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Airline Dedicates Service To Faithful

November 8, 1985 GMT

MIAMI (AP) _ With a wing and a prayer, A. Ari Marshall is trying to form a new airline that will cater to religious passengers bound for the Holy Land.

Murals of Jerusalem and the Ten Commandments in Hebrew and English will grace the walls of his one-plane airline, while flight attendants will tote Bibles to hand out to Christians and Torahs to Jews. Alcohol will be forbidden.

″The Israelis have their own airline. The Arabs have their own airline. Why shouldn’t the Lord have an airline?″ asked Marshall, who wants to call it The Lord’s Airline and has already painted that name on his plane.


The 51-year-old, born-again Christian is a native of Turkey. He has been trying to get his airline airborne since 1980. However, Marshall didn’t acquire his plane - a 24-year-old DC-8 jetliner from Air Canada - until this year.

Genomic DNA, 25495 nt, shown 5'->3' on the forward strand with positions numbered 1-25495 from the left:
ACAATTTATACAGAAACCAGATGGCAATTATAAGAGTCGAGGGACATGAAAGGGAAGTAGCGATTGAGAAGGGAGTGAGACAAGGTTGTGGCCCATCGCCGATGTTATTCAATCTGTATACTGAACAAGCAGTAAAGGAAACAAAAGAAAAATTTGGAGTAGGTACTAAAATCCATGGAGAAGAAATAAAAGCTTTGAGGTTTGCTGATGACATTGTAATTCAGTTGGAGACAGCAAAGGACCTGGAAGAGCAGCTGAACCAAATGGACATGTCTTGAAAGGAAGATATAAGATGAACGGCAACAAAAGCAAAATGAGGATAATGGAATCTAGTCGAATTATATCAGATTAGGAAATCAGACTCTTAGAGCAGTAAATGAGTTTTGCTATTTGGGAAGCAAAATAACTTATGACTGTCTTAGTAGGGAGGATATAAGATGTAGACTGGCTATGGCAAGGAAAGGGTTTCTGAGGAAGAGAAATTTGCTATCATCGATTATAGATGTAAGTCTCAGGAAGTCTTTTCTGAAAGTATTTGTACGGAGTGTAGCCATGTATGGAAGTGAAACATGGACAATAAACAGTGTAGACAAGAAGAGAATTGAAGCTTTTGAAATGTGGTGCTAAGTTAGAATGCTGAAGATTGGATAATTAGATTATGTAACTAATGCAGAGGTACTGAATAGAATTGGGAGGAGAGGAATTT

If he receives the necessary certification from the Federal Aviation Administration and the U.S. Department of Transportation, Marshall plans to start flying passengers from Miami to the Middle East Holy Lands on Christmas Eve. He said he’ll charge $1,000 for the round-trip flight, and is convinced his flights will be filled.

″We intend to fly full,″ Marshall said. ″We won’t have a single seat empty as long as people know we will be existing and flying.″

Marshall said he will operate his 186-seat plane three times a week to Tel Aviv via Luxembourg.

The plane, named the Spirit of Jerusalem, is scheduled to be doused with water from the Jordan River at its dedication Nov. 20.

″It seems like it will fulfill an important function in terms of getting people of different faiths to travel to the Holy Lands. It can help strengthen the cradle of all of the religions,″ said Rabbi Soloman Schiff, executive vice president of the Rabbinical Association of Greater Miami. ″The only thing I can hope is they are not using the Lord’s name in vain.″